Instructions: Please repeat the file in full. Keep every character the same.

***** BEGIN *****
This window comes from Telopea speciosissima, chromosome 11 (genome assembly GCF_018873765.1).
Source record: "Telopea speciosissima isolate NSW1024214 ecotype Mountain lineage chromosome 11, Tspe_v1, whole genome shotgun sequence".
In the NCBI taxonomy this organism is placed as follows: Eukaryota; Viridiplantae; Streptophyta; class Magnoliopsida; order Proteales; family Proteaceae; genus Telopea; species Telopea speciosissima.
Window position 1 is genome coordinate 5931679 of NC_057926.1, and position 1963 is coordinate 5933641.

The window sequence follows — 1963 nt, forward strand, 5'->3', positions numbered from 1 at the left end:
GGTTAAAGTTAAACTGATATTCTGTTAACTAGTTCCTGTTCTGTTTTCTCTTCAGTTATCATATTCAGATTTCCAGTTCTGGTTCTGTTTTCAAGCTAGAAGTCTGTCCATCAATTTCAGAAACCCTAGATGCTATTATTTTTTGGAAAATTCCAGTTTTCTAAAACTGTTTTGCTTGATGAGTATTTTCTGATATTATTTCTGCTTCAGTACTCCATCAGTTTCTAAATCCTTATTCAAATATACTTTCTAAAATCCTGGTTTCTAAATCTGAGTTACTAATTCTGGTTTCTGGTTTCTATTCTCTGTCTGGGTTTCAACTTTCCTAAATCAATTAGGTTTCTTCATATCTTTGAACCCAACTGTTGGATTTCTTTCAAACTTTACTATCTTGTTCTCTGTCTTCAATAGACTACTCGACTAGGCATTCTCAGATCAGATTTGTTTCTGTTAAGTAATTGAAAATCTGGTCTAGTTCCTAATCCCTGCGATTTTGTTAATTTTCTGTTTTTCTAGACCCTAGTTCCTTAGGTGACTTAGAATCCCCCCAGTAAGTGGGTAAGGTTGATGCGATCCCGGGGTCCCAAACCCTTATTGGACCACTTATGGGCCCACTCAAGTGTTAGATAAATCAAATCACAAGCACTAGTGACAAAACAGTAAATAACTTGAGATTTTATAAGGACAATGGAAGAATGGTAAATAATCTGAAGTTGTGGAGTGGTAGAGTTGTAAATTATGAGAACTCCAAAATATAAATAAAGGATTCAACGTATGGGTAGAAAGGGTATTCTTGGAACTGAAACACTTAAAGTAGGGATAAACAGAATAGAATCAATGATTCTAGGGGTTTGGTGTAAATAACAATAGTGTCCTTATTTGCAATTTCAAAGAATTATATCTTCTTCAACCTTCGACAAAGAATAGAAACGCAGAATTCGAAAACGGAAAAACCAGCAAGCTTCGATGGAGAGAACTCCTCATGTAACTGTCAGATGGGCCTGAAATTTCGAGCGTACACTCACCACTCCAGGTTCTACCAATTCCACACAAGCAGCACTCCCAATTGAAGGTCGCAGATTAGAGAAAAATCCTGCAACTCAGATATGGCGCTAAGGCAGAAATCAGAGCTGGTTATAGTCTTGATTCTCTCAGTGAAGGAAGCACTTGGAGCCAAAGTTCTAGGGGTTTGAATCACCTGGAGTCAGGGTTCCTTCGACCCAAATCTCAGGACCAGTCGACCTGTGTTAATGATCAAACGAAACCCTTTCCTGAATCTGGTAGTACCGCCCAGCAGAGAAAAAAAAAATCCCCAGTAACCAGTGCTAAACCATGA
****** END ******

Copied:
This window comes from Telopea speciosissima, chromosome 11 (genome assembly GCF_018873765.1).
Source record: "Telopea speciosissima isolate NSW1024214 ecotype Mountain lineage chromosome 11, Tspe_v1, whole genome shotgun sequence".
In the NCBI taxonomy this organism is placed as follows: Eukaryota; Viridiplantae; Streptophyta; class Magnoliopsida; order Proteales; family Proteaceae; genus Telopea; species Telopea speciosissima.
Window position 1 is genome coordinate 5931679 of NC_057926.1, and position 1963 is coordinate 5933641.

The window sequence follows — 1963 nt, forward strand, 5'->3', positions numbered from 1 at the left end:
GGTTAAAGTTAAACTGATATTCTGTTAACTAGTTCCTGTTCTGTTTTCTCTTCAGTTATCATATTCAGATTTCCAGTTCTGGTTCTGTTTTCAAGCTAGAAGTCTGTCCATCAATTTCAGAAACCCTAGATGCTATTATTTTTTGGAAAATTCCAGTTTTCTAAAACTGTTTTGCTTGATGAGTATTTTCTGATATTATTTCTGCTTCAGTACTCCATCAGTTTCTAAATCCTTATTCAAATATACTTTCTAAAATCCTGGTTTCTAAATCTGAGTTACTAATTCTGGTTTCTGGTTTCTATTCTCTGTCTGGGTTTCAACTTTCCTAAATCAATTAGGTTTCTTCATATCTTTGAACCCAACTGTTGGATTTCTTTCAAACTTTACTATCTTGTTCTCTGTCTTCAATAGACTACTCGACTAGGCATTCTCAGATCAGATTTGTTTCTGTTAAGTAATTGAAAATCTGGTCTAGTTCCTAATCCCTGCGATTTTGTTAATTTTCTGTTTTTCTAGACCCTAGTTCCTTAGGTGACTTAGAATCCCCCCAGTAAGTGGGTAAGGTTGATGCGATCCCGGGGTCCCAAACCCTTATTGGACCACTTATGGGCCCACTCAAGTGTTAGATAAATCAAATCACAAGCACTAGTGACAAAACAGTAAATAACTTGAGATTTTATAAGGACAATGGAAGAATGGTAAATAATCTGAAGTTGTGGAGTGGTAGAGTTGTAAATTATGAGAACTCCAAAATATAAATAAAGGATTCAACGTATGGGTAGAAAGGGTATTCTTGGAACTGAAACACTTAAAGTAGGGATAAACAGAATAGAATCAATGATTCTAGGGGTTTGGTGTAAATAACAATAGTGTCCTTATTTGCAATTTCAAAGAATTATATCTTCTTCAACCTTCGACAAAGAATAGAAACGCAGAATTCGAAAACGGAAAAACCAGCAAGCTTCGATGGAGAGAACTCCTCATGTAACTGTCAGATGGGCCTGAAATTTCGAGCGTACACTCACCACTCCAGGTTCTACCAATTCCACACAAGCAGCACTCCCAATTGAAGGTCGCAGATTAGAGAAAAATCCTGCAACTCAGATATGGCGCTAAGGCAGAAATCAGAGCTGGTTATAGTCTTGATTCTCTCAGTGAAGGAAGCACTTGGAGCCAAAGTTCTAGGGGTTTGAATCACCTGGAGTCAGGGTTCCTTCGACCCAAATCTCAGGACCAGTCGACCTGTGTTAATGATCAAACGAAACCCTTTCCTGAATCTGGTAGTACCGCCCAGCAGAGAAAAAAAAAATCCCCAGTAACCAGTGCTAAACCATGA